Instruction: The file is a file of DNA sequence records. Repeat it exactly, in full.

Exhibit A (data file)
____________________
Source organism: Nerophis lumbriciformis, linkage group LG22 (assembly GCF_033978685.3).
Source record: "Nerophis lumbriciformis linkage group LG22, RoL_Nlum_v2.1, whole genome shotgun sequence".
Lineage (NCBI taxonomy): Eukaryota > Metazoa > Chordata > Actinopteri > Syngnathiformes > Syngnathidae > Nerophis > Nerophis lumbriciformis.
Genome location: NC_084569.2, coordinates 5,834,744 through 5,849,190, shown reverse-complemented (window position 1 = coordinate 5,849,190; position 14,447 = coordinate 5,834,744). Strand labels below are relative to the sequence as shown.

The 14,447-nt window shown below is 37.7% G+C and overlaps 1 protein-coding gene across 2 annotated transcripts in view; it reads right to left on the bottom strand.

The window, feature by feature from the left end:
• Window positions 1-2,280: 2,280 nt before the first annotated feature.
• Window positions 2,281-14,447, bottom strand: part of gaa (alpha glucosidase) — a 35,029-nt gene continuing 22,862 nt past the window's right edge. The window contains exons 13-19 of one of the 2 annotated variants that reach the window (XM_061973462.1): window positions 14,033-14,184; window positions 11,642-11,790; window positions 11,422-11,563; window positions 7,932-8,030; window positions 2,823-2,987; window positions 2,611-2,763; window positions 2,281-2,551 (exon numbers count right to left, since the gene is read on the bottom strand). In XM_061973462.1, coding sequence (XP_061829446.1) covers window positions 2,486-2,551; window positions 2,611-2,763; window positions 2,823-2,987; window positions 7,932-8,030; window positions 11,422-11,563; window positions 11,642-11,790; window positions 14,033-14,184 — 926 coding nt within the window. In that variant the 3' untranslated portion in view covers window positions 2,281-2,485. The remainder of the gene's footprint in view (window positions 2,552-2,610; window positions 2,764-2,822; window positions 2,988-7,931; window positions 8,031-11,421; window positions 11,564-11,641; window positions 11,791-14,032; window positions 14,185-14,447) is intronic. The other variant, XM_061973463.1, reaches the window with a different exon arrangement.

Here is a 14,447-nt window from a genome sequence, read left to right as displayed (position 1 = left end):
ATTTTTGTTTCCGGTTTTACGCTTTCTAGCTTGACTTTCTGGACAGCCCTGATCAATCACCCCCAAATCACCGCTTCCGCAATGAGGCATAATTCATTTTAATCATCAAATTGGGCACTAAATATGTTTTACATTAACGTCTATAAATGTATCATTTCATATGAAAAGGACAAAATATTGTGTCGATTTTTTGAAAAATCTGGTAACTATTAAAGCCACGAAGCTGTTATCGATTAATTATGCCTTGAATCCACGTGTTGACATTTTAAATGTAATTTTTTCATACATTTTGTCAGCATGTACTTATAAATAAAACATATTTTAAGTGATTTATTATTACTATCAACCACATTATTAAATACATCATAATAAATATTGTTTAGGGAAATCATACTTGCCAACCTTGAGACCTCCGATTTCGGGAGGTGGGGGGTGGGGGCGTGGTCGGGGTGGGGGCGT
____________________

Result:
Source organism: Nerophis lumbriciformis, linkage group LG22 (assembly GCF_033978685.3).
Source record: "Nerophis lumbriciformis linkage group LG22, RoL_Nlum_v2.1, whole genome shotgun sequence".
Lineage (NCBI taxonomy): Eukaryota > Metazoa > Chordata > Actinopteri > Syngnathiformes > Syngnathidae > Nerophis > Nerophis lumbriciformis.
Genome location: NC_084569.2, coordinates 5,834,744 through 5,849,190, shown reverse-complemented (window position 1 = coordinate 5,849,190; position 14,447 = coordinate 5,834,744). Strand labels below are relative to the sequence as shown.

The 14,447-nt window shown below is 37.7% G+C and overlaps 1 protein-coding gene across 2 annotated transcripts in view; it reads right to left on the bottom strand.

The window, feature by feature from the left end:
• Window positions 1-2,280: 2,280 nt before the first annotated feature.
• Window positions 2,281-14,447, bottom strand: part of gaa (alpha glucosidase) — a 35,029-nt gene continuing 22,862 nt past the window's right edge. The window contains exons 13-19 of one of the 2 annotated variants that reach the window (XM_061973462.1): window positions 14,033-14,184; window positions 11,642-11,790; window positions 11,422-11,563; window positions 7,932-8,030; window positions 2,823-2,987; window positions 2,611-2,763; window positions 2,281-2,551 (exon numbers count right to left, since the gene is read on the bottom strand). In XM_061973462.1, coding sequence (XP_061829446.1) covers window positions 2,486-2,551; window positions 2,611-2,763; window positions 2,823-2,987; window positions 7,932-8,030; window positions 11,422-11,563; window positions 11,642-11,790; window positions 14,033-14,184 — 926 coding nt within the window. In that variant the 3' untranslated portion in view covers window positions 2,281-2,485. The remainder of the gene's footprint in view (window positions 2,552-2,610; window positions 2,764-2,822; window positions 2,988-7,931; window positions 8,031-11,421; window positions 11,564-11,641; window positions 11,791-14,032; window positions 14,185-14,447) is intronic. The other variant, XM_061973463.1, reaches the window with a different exon arrangement.

Here is a 14,447-nt window from a genome sequence, read left to right as displayed (position 1 = left end):
ATTTTTGTTTCCGGTTTTACGCTTTCTAGCTTGACTTTCTGGACAGCCCTGATCAATCACCCCCAAATCACCGCTTCCGCAATGAGGCATAATTCATTTTAATCATCAAATTGGGCACTAAATATGTTTTACATTAACGTCTATAAATGTATCATTTCATATGAAAAGGACAAAATATTGTGTCGATTTTTTGAAAAATCTGGTAACTATTAAAGCCACGAAGCTGTTATCGATTAATTATGCCTTGAATCCACGTGTTGACATTTTAAATGTAATTTTTTCATACATTTTGTCAGCATGTACTTATAAATAAAACATATTTTAAGTGATTTATTATTACTATCAACCACATTATTAAATACATCATAATAAATATTGTTTAGGGAAATCATACTTGCCAACCTTGAGACCTCCGATTTCGGGAGGTGGGGGGTGGGGGCGTGGTCGGGGTGGGGGCGT